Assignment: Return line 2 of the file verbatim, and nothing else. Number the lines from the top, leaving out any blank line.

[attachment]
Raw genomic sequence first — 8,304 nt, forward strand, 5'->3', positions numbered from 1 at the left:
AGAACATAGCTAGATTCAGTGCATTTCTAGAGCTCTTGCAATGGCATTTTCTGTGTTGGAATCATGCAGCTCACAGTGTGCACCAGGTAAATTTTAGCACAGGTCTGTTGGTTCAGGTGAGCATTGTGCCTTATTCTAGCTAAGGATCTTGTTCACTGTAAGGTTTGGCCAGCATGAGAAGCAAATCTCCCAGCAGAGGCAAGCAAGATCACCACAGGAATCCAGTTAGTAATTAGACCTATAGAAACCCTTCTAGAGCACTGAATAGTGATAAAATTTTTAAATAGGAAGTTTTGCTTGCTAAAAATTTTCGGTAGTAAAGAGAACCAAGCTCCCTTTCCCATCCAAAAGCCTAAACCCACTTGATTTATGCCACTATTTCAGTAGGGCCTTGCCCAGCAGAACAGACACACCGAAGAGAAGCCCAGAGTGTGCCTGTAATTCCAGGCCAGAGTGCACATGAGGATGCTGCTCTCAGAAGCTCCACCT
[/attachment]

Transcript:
AGAACATAGCTAGATTCAGTGCATTTCTAGAGCTCTTGCAATGGCATTTTCTGTGTTGGAATCATGCAGCTCACAGTGTGCACCAGGTAAATTTTAGCACAGGTCTGTTGGTTCAGGTGAGCATTGTGCCTTATTCTAGCTAAGGATCTTGTTCACTGTAAGGTTTGGCCAGCATGAGAAGCAAATCTCCCAGCAGAGGCAAGCAAGATCACCACAGGAATCCAGTTAGTAATTAGACCTATAGAAACCCTTCTAGAGCACTGAATAGTGATAAAATTTTTAAATAGGAAGTTTTGCTTGCTAAAAATTTTCGGTAGTAAAGAGAACCAAGCTCCCTTTCCCATCCAAAAGCCTAAACCCACTTGATTTATGCCACTATTTCAGTAGGGCCTTGCCCAGCAGAACAGACACACCGAAGAGAAGCCCAGAGTGTGCCTGTAATTCCAGGCCAGAGTGCACATGAGGATGCTGCTCTCAGAAGCTCCACCT